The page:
Today was special, though, because in addition to the grouper, an old friend showed up--Max the nurse shark! Max has been a regular at these dives from the very beginning, over 14 years ago. We haven't seen much of her in recent times, though--it's been nearly 2 years since we last saw her. After such a long absence we feared the worst, assuming that she had fallen victim to a fish hook. Thankfully, she must have avoided that fate, and looked healthy and bigger than ever, at nearly 3m in length. In her own inimitable style, she immediately swam up, nuzzled me in the face, and proceeded to gobble down every fish we offered. Unlike the grouper, which rudely departs after eating its fill, Max stayed around after the food was gone, posing for photos and parading past the divers time and again. I know it's silly to get attached to a fish, and I'm sure that Max only likes us because we feed her, but I couldn't help feeling a warm glow of affection for her... it was great to see an old friend!

Hans Tibboel

Had a wonderful day today at the Burma Banks. Sunny weather, calm seas and great visibility combined with little current made it the perfect day out in the open sea. Because of its location this area was of course not affected by the tsunami last month. The ancient hard coral formations on the plateau and beautiful soft corals in the deeper parts are all in excellent condition. We dived a total of 3 different Banks and had some good shark encounters including juvenile silvertip sharks, tawny nurse sharks and white tip reef sharks throughout the day. It surely was another great day of diving.

28th Jan, Mergui Archipelago, Myanmar

Hans Tibboel

Good condition hard corals at Ko TachaiHad another good day diving here in Myanmar. We started the day at Fanforest Pinnacle where we swam with several leopard sharks, a white tip reef shark and had great schooling action as well. The fans and other corals at this site are as beautiful as ever before and not damaged by the tsunami. Dived the rest of the day at Western Rocky where we had fantastic visibility and good marine life. Cuttle fish romance, ornate ghost pipe fishes, giant and smashing mantis shrimps, nudibranchs, a few white tip reef sharks and flasher wrasses where some of the highlights today. Like at all the sites in the Mergui Archipelago, did we not encounter any tsunami reef damage here either.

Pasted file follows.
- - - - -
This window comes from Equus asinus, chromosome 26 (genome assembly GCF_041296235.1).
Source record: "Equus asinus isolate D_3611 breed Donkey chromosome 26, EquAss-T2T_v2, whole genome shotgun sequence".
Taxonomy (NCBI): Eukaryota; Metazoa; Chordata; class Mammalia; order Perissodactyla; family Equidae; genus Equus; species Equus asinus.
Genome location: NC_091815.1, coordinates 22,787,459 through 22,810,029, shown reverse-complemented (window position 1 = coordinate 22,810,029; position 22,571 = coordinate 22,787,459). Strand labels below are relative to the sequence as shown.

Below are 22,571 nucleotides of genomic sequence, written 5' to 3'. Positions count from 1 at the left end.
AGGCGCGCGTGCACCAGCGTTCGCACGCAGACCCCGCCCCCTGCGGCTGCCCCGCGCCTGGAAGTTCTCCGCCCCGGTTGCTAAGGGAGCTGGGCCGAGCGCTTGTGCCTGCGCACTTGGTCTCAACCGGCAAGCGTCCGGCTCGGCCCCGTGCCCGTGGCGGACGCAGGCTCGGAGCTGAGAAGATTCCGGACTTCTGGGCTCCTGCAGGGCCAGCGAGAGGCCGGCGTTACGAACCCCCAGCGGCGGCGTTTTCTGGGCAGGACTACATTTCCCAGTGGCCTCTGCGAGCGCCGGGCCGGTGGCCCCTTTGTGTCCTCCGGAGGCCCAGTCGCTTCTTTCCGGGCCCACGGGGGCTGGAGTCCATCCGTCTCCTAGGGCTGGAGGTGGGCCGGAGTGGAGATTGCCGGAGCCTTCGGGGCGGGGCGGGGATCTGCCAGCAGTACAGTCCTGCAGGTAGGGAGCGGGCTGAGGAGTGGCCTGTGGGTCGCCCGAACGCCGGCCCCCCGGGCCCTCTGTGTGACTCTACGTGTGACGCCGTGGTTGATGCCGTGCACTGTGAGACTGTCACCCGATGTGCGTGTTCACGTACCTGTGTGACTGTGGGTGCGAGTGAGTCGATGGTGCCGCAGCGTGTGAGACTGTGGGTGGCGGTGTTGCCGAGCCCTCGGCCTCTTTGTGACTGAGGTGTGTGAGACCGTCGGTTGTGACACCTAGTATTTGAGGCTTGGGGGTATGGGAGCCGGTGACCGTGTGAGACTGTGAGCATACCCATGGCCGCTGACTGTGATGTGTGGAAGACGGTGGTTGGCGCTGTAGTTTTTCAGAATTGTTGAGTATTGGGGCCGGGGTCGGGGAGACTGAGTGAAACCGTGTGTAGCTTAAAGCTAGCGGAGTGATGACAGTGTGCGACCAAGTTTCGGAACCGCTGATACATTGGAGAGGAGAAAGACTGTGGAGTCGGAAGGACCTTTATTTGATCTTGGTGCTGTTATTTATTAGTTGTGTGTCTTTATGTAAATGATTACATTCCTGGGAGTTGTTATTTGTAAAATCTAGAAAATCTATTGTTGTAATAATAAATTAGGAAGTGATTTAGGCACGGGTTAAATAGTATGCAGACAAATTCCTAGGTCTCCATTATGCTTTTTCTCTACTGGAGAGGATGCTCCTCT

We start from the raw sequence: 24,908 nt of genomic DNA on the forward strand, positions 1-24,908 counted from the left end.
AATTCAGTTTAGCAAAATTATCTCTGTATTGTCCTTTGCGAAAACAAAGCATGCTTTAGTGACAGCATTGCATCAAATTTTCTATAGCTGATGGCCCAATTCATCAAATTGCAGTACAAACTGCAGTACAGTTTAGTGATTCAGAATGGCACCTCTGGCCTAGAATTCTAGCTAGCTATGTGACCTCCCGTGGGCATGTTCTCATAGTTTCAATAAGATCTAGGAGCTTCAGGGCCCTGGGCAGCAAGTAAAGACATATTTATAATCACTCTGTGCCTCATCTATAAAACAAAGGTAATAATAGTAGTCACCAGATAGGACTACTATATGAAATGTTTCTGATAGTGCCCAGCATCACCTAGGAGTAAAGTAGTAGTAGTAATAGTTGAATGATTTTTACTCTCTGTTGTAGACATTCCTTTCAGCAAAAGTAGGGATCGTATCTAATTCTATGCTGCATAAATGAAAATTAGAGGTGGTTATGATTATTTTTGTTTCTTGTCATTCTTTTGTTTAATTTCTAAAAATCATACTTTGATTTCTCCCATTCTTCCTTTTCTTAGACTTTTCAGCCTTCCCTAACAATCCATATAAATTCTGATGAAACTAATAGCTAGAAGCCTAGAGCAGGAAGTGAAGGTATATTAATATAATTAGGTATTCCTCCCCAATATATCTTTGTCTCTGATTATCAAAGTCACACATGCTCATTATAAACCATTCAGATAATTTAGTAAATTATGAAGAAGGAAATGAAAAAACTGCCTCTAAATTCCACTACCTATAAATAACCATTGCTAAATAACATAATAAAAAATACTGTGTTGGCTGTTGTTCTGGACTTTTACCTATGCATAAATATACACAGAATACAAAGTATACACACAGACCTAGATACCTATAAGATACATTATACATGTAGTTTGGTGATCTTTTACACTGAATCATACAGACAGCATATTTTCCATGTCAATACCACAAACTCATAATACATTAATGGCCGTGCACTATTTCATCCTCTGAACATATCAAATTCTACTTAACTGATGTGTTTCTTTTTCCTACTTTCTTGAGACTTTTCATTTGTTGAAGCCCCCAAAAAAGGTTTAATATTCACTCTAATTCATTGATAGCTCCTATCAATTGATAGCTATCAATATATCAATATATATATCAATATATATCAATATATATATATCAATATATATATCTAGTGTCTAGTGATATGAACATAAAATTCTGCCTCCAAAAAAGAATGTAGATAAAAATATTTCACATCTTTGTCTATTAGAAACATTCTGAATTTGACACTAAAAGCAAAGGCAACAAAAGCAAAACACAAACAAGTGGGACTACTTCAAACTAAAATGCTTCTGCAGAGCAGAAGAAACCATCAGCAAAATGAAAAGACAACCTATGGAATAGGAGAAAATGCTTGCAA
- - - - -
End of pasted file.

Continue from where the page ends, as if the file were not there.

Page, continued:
Mark Strickland

Today was another picture-perfect day on and under the Andaman Sea, with blue skies, calm seas, and very clear water. Our first dive was at Fanforest Pinnacle, where we explored among vast fields of orange fan corals, often surrounded by schools of rainbow runners and small jacks. Several white-tip reef sharks cruised in the distance, while two zebra sharks rested in sandy valleys. We also saw a pair of cuttlefish hovering in the shallows. The fans looked as healthy as ever, with no sign of damage from the tsunami. The rest of the day was spent at one of my personal favourite sites, Western Rocky. Conditions were ideal, with just enough current to keep the filter feeders happy, without requiring much effort from us divers. Underwater scenery was nothing short of spectacular, with the entire western point covered in multicolored soft corals. On subsequent dives we also encountered big schools of fusiliers and small barracuda, as well as many different reef fish and invertebrates. Once again, there was no evidence of damage from the big waves.

29th Jan, Mergui Archipelago, Myanmar

Hans Tibboel

On this last diving day in Myanmar waters we dived 3 different sites in the Mergui Archipelago. Started off at Fanforest Pinnacle where we saw again a couple of leopard sharks, cuttle fish romance, lots of moray eels and good schooling fish action. Second dive at Northern Rocky Pinnacle; a completely submerged site exposed to current and with some very special critters. We found here 3 harlequin shrimps chomping on a sea star and the VERY uncommon pinecone fish. The last dive of the day we did an exploratory dive at Chimney Island, a site I'd never dived before. Very nice soft corals and plenty of nudibranchs, pipe fishes and other invertebrates. All in all a great day of diving and I'm glad to say that also today we did not encounter any damage on the reefs from the recent tsunami.

Mark Strickland